Current Events,  Reading,  Work


Sharing is under siege. It is the sworn enemy of the global market – which is why so much of international trade law is designed to criminalize sharing.

Naomi Klein
Quoted in UTNE July-August 2005

I am a capitalist. But lately I’ve been reading a lot of books and articles that consider capitalism to be the root of all evil. In Starhawk’s novel The Fifth Sacred Thing, San Francisco in the future is a utopia of socialist peace surrounded by the evil forces of corporations and Christians. Pay attention to the news and there are frequent stories about the evilness of drug companies charging for AIDS medications in Africa. The list of examples goes on and on.

The ideal of a perfect utopian society where everyone gives freely of their talents is nice but unfortunately unrealistic. Anyone who has tried to get people to volunteer has found that out. I am treated as an eccentric freak with way too much time on my hands where I work because I volunteer my time with a youth organization and I make most of my quilts for charity.

The vitriol towards drug companies particularly bothers me. They are in a no win situation. This was best summed up in an episode of The West Wing. The fact is given that each AIDS fighting pill costs $0.04 to make. The response is, “That’s the second pill. The first cost $4 billion.” There needs to be financial incentives to get people to put up that kind of money for a drug that might not ever make it to market. Even if it does make it to market it doesn’t guarantee success. Look at vioxx. They spent lots of money to develop it, it is hailed as a savior drug, and now they are facing millions in lawsuits. What person in their right mind would sign up for that possible scenario out of the goodness of their heart?

Don’t even get me started on people jumping onto class action suits. I think it should next to impossible to bring a medical malpractice suit. Most suits are brought because people are unhappy and need someone to blame. (That gets us back to taking responsibility and realizing that life isn’t fair.) Get to the root of the facts on most suits and you don’t find willful malpractice. Doctors aren’t out to hurt people. People need to realize that medicine isn’t an exact science.

Just yesterday I had people in my office with a puppy. They were in for a second opinion because the puppy was sick and the vet they were seeing “refused” to tell them what was wrong with it. An honest answer from me would have been, “Your puppy is totally @#[email protected]#$ up and I don’t know why either. So for right now we are going to keep treating her symptoms until we find something that works and from that we’ll try to figure out the underlying cause.” I’m guessing they didn’t want that answer either but that’s what I gave them in more tactful terminology. But I see people all the time who are absolutely amazed that I can’t always give an exact name to their pet’s problem. (Sometimes they want a name without examining the animal – they put the animal on the table and say “What’s wrong with her” in the same breath. Or they want an answer over the phone for an animal I’ve never seen. My instinctual responses (which I don’t say) are “My psychic powers say she’s sick” and “I don’t know. Put her up to the phone and let me ask her”, respectively.)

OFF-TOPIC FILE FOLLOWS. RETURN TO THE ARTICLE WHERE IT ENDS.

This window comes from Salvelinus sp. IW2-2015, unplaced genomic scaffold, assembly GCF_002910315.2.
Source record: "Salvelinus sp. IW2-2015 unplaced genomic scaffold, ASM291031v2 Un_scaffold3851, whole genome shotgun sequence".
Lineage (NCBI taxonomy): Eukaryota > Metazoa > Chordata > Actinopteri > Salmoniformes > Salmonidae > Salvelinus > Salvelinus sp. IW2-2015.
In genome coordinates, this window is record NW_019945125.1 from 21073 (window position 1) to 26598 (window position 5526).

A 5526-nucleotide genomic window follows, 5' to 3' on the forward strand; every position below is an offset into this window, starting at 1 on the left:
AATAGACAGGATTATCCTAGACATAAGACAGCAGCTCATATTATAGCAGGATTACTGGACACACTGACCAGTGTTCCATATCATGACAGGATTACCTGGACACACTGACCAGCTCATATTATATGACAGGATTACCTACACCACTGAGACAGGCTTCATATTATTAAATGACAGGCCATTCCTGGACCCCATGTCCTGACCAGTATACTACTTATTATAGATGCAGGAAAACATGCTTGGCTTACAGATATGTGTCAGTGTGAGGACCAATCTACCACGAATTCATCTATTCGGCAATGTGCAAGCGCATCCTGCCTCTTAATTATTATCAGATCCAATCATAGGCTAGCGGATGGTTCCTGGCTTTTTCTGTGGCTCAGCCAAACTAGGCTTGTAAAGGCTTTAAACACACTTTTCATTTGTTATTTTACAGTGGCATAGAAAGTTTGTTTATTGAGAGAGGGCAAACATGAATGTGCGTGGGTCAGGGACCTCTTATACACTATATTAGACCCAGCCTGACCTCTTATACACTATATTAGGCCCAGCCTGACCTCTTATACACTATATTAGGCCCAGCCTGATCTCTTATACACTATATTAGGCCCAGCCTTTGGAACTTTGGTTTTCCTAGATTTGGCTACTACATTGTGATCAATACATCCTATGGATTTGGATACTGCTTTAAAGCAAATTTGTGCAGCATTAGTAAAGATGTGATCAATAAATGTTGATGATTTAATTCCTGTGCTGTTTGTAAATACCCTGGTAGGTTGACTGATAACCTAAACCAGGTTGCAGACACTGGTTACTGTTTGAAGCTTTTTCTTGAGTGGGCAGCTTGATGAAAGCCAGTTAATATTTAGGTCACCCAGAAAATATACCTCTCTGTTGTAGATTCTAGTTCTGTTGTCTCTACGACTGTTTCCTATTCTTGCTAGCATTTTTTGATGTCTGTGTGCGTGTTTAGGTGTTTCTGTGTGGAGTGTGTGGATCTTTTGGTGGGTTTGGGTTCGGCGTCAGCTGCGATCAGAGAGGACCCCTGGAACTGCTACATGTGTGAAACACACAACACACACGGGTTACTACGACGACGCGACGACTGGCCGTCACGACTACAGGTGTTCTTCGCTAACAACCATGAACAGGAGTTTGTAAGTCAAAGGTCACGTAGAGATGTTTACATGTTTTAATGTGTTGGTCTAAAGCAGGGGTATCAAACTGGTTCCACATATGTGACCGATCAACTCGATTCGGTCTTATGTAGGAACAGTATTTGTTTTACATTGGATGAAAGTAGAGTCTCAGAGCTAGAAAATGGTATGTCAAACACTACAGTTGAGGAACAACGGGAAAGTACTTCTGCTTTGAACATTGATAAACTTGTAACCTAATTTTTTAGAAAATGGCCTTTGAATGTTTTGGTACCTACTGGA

Newsweek this week as an article about internet sites that use sharing as a basis such as Flickr and Wikipedia. I think it is a good thing to move to a shared knowledge and bartering society but again I’m not holding my breath. I just don’t have enough faith in the goodness of humanity.


  • Leslie

    Bigger is better frightens me, too. I’m more disturbed by the growing trends toward monopoly, though, because of the lack of diversity encouraged. Factory farming in particular may be needed because of our large population, but more and more the corporations involved in large farming seem bent on abolishing the small farm. Laws and restrictions cripple the small farmer, causing his costs to skyrocket and finally putting him out of business. When the small farmer dies so do flocks of genetically diverse animals and heritage vegetables.

    In my area tourism is our best chance of making a living, and when the farms are abandoned and developers move in, tourism moves out and only rich people will be able to live here. Check out for a look at one government program that may finish off a lot of stressed family farms.

  • stacey

    as a non-doctor, i have to admit that it IS surprising that doctors can’t figure out what’s wrong sometimes. or that sometimes it takes a while. i had to go to the ER in december for what turned out to be a peptic ulcer caused by an antibiotic the dermatologist gave me. my PCP, although also told about the Rx, never put that cause/effect together and, had i not gone to the ER out of horrible pain, i would’ve continued suffering through it for the two-week duration of my medication. it occured to me then that, yes, medicine involves a lot of guesswork. and sometimes y’all guess wrong.

    anyway, our country’s capitalism is only improving if things are getting bigger, better, and more expensive.. just as i read a report the other day from a realtor in florida that shared the population booms (“we add 300 people each day!”) here as a good thing instead of as the very scary thing it may become. but that’s because, for them, things have to be getting bigger, more crowded, more expensive.. or our capital stop growing. that’s a pretty scary idea.

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